A Czech astronaut launched into space to investigate a mysterious dust cloud covering Venus discovers he has a strange companion (with a liking for Nutella) who may be real or imaginary.    I really don’t know what motivated me to pick up this book.  I guess it was either going to be weird in a bad way or weird in a wonderful way.  Happily, it was the latter. Bold, imaginative and compelling.

FataMorganaThe Unlikely Mash-Up Book – Fata Morgana by Stephen R Boyett & Ken Mitchroney

Time travel, a World War II B-17 Flying Fortress bomber, a post-apocalyptic alien world and a touching romance.  It’s a curious combination that sounds like it shouldn’t really work but somehow it did. I described it as ‘a glorious mash-up of The Twilight Zone, The Flight of the Phoenix and The Time Machine (not so much the H G Wells book as the 1960 film starring Rod Taylor)’.

DanKnewThe Animal Narrator Book – Dan Knew by F. J. Curlew

Another admission coming…I’m not really a dog or a cat person. A book where the narrator is a dog is not going to naturally appeal to me.  However, when a fellow member of a Facebook group for bloggers and authors contacted me about participating in the blog tour for her book, I was happy to give it a try.  It turned out to be a fascinating story and a celebration of the rich, mutually-sustaining relationship that can form between humans and animals.

DanceoftheHappyShadesThe Second Time Around Book – Dance of the Happy Shades by Alice Munro

I wasn’t a terrific fan of the first short story collection I read by Alice Munro (Runaway).  I found the stories rather too bleak and in fact preferred the film adapted from them, Julieta.  So, I was slightly apprehensive when selecting another Munro collection as my read for the #1968Club.   As it turned out, what I’d described as ‘bleak’ before I now felt was better characterised as ‘acutely observed’.  It just proves it’s always worth giving an author’s work a second chance.

TheSummerSpringsteen'sSongsSavedMeThe Summer Romance Book – The Summer Springsteen’s Songs Saved Me by Barbara Quinn

You know, I hadn’t realised quite how picky I can be when it comes to books before I started compiling this list. I would actually have said I have quite a wide taste in books. Hmm.  However, at least it does show I’m willing to experiment from time to time. Contemporary romance isn’t a genre of books I usually go for but this book was being promoted by a publisher I follow, Lakewater Press, so I thought I’d give it a go.  And, yes, I know – shock, horror – I liked it. In fact, I found at least twenty reasons to like it.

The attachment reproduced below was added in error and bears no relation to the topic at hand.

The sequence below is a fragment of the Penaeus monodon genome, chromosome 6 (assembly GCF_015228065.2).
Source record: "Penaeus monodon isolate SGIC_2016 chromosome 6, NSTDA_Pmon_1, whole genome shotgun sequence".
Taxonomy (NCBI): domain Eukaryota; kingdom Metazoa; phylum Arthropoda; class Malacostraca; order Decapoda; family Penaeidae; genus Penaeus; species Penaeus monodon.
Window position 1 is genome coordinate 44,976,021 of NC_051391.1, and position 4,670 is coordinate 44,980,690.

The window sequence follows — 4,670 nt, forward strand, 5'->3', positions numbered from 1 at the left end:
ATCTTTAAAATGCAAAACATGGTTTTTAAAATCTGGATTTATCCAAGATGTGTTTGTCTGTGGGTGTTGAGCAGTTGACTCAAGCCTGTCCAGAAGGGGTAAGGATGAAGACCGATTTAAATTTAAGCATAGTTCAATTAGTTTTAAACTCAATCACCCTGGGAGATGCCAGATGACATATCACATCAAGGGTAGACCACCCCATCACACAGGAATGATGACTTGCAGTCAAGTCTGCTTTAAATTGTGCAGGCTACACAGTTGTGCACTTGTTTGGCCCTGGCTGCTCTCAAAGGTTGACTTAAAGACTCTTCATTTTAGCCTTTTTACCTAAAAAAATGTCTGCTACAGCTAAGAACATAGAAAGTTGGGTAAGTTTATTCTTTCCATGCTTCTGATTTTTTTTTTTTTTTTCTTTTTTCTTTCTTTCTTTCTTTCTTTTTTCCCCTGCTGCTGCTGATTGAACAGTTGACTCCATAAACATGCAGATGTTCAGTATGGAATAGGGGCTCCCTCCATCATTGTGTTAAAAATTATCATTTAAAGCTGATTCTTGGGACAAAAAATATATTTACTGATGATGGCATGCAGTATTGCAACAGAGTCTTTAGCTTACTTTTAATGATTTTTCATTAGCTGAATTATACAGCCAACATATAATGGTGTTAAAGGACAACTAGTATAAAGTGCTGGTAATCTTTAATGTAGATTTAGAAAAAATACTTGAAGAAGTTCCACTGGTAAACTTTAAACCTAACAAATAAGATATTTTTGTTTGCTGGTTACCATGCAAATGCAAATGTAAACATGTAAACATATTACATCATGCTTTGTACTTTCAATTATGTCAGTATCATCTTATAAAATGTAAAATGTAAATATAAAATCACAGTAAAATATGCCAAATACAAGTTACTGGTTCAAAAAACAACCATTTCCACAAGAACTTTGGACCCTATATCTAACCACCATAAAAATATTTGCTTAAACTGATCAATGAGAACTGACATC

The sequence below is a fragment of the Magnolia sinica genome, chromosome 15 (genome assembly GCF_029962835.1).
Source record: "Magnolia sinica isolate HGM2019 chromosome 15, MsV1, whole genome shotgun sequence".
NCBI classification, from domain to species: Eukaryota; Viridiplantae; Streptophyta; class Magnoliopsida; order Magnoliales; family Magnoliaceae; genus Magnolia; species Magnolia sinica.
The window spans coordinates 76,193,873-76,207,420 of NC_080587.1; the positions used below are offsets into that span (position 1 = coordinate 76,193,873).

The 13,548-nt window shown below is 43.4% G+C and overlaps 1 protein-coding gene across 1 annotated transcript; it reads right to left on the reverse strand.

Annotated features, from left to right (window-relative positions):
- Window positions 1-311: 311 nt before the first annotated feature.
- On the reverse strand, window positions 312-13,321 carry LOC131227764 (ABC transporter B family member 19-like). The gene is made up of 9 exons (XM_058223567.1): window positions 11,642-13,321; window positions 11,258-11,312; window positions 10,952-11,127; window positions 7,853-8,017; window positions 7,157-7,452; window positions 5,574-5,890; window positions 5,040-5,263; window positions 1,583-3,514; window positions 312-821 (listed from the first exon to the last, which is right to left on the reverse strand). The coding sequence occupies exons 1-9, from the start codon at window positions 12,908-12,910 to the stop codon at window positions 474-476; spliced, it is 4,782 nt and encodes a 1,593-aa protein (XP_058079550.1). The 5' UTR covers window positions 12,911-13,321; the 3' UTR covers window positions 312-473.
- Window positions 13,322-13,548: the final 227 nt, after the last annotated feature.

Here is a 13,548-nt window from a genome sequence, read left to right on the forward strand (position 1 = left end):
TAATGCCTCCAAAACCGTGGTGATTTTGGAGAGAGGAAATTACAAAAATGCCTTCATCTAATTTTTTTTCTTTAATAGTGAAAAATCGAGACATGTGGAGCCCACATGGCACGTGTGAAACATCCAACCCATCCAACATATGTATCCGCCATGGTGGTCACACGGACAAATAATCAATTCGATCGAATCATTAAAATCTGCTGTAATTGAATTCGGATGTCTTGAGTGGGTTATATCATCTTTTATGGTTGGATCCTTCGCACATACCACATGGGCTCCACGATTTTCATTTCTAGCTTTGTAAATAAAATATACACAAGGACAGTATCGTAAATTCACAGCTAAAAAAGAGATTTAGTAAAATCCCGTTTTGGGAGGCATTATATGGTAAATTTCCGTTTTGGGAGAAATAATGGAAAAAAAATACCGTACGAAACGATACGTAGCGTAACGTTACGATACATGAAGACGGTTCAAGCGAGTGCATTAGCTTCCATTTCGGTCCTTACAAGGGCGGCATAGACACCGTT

Next week’s Top Ten Tuesday topic: Books That Have Been On My TBR The Longest

Blog Tour: An Argument of Blood by Matthew Willis & J. A. Ironside

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I’m delighted to be hosting today’s stop on the blog tour for An Argument of Blood by Matthew Willis and J. A. Ironside.  An Argument of Blood is the first in the two book Oath and Crown series dramatizing the life and battles of the man who would come to be known as William the Conqueror. You can read all about the book below.

WinI’m pleased to say there’s a chance to win a signed copy of An Argument of Blood.  Visit the tour page here to view the giveaway rules and enter the giveaway.

Entries close at 11:59pm EST on February 7th 2018.

Via the tour page you can also visit the other great bloggers on the tour and read their reviews of An Argument of Blood.

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An Argument of BloodAbout the Book

William, the nineteen-year-old duke of Normandy, is enjoying the full fruits of his station. Life is a succession of hunts, feasts, and revels, with little attention paid to the welfare of his vassals. Tired of the young duke’s dissolute behaviour and ashamed of his illegitimate birth, a group of traitorous barons force their way into his castle. While William survives their assassination attempt, his days of leisure are over. He’ll need help from the king of France to secure his dukedom from the rebels.

On the other side of the English Channel lives ten-year-old Ælfgifa, the malformed and unwanted youngest sister to the Anglo-Saxon Jarl, Harold Godwinson. Ælfgifa discovers powerful rivalries in the heart of the state when her sister Ealdgyth is given in a political marriage to King Edward, and she finds herself caught up in intrigues and political manoeuvring as powerful men vie for influence. Her path will collide with William’s, and both must fight to shape the future.

Format: eBook, paperback (369 pp.) Publisher: Penmore Press
Published: 19th June 2017                    Genre: Historical Fiction

Purchase Links*
Amazon.co.uk  ǀ  Amazon.com  ǀ Barnes and Noble
*links provided for convenience, not as part of any affiliate programme

Find An Argument of Blood on Goodreads


J A IronsideAbout the Author – J. A. Ironside

Jules grew up in rural Dorset, surrounded by books – which pretty much set he up for life as a complete bibliophile. She loves speculative fiction of all stripes, especially fantasy and science fiction, although when it comes to the written word, she’s not choosy and will read almost anything. Actually it would be fair to say she starts to go a bit peculiar if she doesn’t get through at least three books a week. She writes across various genres, both adult and YA fiction, and it’s a rare story if there isn’t a fantastical or speculative element in there somewhere.